The Battle of Beroia: A Byzantine ‘Face of Battle’


The Battle of Beroia: A Byzantine ‘Face of Battle’

By Maximilian Lau

The Byzantinist, No.1 (2011)

Introduction: It was by reading John Keegan’s Face of Battle that I discovered that it was possible to write military history that was both intellectually rigorous and engaging to read. Though he opens by saying he has no idea what a battle is truly like, through his examination of sources and comparisons with similar battles, he manages to realise as much of his chosen battles as it is possible to do. This not only appeals to the armchairgeneral in many historians, but, through this thorough exploration of what he calls the ‘face of battle’, we can then delve further into the nature of the protagonists and the world they lived in, and gain insight into the operational practices of armies by engaging with their raison d’être – warfare.

In this short study, I will conform to Keegan’s methodology by presenting the Campaign, the Battle, and the Will to Combat. This outline should enable the reader to see the implications that the study of any Byzantine battle raises, and appreciate the account of the battle itself. When it comes to battles of the Byzantine period, we have fewer sources compared to those Keegan had for his analysis. This is true both of primary sources, where on many occasions we have only a single source for a battle, and of secondary sources. Eric McGeer has stated that most studies in Byzantine military history seem to focus on ‘what the army was rather that what it did’, that is to say, most studies are of the institutional history of the army rather than its operational history, and battles are often considered as events in a bigger picture rather than as a central human experience.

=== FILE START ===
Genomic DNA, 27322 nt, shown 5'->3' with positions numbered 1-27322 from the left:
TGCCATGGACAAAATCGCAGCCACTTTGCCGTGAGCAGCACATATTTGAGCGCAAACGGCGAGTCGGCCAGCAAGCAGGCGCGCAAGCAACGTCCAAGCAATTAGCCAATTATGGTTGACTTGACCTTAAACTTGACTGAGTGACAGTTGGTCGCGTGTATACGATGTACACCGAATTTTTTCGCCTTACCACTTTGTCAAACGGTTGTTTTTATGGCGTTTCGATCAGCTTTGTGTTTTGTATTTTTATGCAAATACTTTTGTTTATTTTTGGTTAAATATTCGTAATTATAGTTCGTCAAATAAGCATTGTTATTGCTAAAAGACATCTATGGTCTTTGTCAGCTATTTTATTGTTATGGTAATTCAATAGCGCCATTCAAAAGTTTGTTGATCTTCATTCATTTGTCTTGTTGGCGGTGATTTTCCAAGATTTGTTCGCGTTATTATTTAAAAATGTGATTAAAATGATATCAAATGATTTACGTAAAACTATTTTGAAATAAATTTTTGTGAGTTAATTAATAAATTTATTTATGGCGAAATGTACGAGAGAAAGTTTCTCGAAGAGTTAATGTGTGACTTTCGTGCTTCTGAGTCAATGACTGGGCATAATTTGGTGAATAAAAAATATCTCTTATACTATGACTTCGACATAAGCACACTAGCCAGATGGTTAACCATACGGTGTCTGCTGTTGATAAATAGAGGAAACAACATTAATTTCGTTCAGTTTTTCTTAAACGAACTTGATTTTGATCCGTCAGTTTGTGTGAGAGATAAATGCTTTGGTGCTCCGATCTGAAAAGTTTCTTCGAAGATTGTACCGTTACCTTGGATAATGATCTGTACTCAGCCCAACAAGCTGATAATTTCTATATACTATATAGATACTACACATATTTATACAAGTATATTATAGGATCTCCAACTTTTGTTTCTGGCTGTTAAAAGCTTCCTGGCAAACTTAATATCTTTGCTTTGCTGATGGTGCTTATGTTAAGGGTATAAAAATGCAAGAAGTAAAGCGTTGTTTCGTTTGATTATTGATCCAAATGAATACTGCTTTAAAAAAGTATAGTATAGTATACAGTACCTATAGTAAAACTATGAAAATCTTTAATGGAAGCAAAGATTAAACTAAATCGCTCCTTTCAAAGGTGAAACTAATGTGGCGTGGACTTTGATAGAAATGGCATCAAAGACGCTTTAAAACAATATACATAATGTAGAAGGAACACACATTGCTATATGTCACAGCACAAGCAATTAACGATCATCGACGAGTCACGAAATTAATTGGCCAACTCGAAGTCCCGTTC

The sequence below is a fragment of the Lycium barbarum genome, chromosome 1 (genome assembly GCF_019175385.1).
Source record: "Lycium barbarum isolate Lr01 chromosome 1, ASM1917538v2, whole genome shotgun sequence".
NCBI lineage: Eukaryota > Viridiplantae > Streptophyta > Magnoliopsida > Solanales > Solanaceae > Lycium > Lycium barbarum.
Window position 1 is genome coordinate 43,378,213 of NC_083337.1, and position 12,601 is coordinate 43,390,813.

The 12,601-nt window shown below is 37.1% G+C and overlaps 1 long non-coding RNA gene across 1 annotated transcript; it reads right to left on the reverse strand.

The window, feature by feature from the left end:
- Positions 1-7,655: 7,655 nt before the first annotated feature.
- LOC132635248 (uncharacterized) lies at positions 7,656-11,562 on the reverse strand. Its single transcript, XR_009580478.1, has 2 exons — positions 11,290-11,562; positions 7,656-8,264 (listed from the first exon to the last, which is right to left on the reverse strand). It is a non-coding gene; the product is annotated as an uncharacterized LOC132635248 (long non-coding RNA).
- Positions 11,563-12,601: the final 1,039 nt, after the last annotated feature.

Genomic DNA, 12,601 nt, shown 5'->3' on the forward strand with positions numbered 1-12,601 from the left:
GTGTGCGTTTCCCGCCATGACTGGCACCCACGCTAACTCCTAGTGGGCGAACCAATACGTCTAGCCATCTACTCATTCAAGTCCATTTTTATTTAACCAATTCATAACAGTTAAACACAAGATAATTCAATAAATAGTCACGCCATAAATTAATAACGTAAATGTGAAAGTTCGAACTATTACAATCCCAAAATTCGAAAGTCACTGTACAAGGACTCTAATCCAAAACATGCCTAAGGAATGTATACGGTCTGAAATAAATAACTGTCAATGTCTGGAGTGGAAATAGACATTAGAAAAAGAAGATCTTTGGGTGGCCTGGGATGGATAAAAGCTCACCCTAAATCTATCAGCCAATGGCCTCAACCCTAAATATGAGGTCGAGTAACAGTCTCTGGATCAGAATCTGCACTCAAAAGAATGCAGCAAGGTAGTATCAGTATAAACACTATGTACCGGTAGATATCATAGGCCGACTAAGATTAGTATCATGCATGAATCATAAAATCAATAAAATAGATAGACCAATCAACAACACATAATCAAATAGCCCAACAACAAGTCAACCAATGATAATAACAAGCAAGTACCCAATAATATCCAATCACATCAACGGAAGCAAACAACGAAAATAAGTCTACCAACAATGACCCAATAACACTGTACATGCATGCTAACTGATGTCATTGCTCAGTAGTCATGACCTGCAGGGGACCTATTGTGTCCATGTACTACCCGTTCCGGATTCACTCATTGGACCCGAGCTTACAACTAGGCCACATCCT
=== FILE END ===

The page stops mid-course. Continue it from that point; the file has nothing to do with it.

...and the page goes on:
Using Keegan’s methodology of investigating primary sources, and cross-referencing with what we know from other battles, this study will deduce what we can about the battle of Beroia in 1122 AD. I have chosen Beroia, firstly, because of my research interest in the reign of John II Komnenos, for whom this was a great victory, in commemoration of which he established a day of thanksgiving. Niketas Choniates attests the feast was still celebrated almost a century later, making Beroia as important to Byzantium as Trafalgar was to Britain. Secondly, the battle heralded the end of the Pechenegs as an independent force and forced their disappearance from history. Moreover, a number of elucidating parallels can be made with previous battles. Finally, there are two differing accounts of this battle.

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